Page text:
On March 25, 2020, China’s health officials announced 67 new COVID-19 cases, which were all found in people who had overseas travel history. Around a week earlier, China reported zero cases for the first time. Many locations such as shopping malls and schools had resumed their operation.
Until March 28, mainland China suspended the entry of foreigners with valid Chinese visas and residence permits. Since then, major cities such as Beijing, Guangzhou and Shenzhen began to impose a 14-day mandatory quarantine for people who enter the country from overseas. According to the Wall Street Journal, the border restriction is still valid and will be extended for at least one year.
In Guangzhou, a “virus screening” project targeting Africans was launched in early April after several Nigerians tested positive for COVID-19 after arriving in the city. Although the local Africans did not have any travel history, they were still subjected to mandatory testing. Videos of Africans clashing with Guangzhou police, being refused entry by restaurants and supermarkets, being forcibly quarantined at home or staying on the streets started circulating on the internet.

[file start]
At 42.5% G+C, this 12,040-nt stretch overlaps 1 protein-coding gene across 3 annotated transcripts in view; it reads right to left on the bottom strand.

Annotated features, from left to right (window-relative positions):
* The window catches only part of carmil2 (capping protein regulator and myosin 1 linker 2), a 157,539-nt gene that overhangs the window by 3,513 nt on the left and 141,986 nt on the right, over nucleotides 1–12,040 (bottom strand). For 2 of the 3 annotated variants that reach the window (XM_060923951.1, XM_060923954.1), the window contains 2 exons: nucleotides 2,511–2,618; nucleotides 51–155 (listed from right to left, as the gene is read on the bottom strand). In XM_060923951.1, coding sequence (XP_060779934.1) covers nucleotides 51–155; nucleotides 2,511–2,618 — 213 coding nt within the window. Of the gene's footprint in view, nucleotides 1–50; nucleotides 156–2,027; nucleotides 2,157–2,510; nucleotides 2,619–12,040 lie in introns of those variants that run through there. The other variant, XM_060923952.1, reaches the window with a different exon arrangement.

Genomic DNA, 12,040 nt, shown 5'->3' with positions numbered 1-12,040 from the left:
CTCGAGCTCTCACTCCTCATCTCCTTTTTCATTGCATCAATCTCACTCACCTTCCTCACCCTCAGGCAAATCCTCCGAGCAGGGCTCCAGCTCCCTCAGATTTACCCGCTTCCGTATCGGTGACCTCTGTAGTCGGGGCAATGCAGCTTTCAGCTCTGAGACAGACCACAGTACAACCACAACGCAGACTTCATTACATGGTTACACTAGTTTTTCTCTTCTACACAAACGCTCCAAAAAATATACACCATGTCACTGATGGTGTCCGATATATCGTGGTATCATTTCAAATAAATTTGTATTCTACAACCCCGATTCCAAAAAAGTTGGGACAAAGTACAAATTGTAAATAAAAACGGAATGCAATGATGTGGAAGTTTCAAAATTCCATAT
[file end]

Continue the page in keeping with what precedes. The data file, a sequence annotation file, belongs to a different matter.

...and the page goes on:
On April 2, an African man attacked a nurse after refusing to comply with the quarantine regulation. People became angry and commented on social media to declare Guangzhou was the city for the Chinese, but not Africans. Such comments gained numerous likes on platforms such as Weibo and WeChat.
Sanyuanli, an area in Guangzhou, also turned into a hot topic because a WeChat article circulated online claimed that the cases from Africa had been locally transmitted in this area and affected a large number of residents.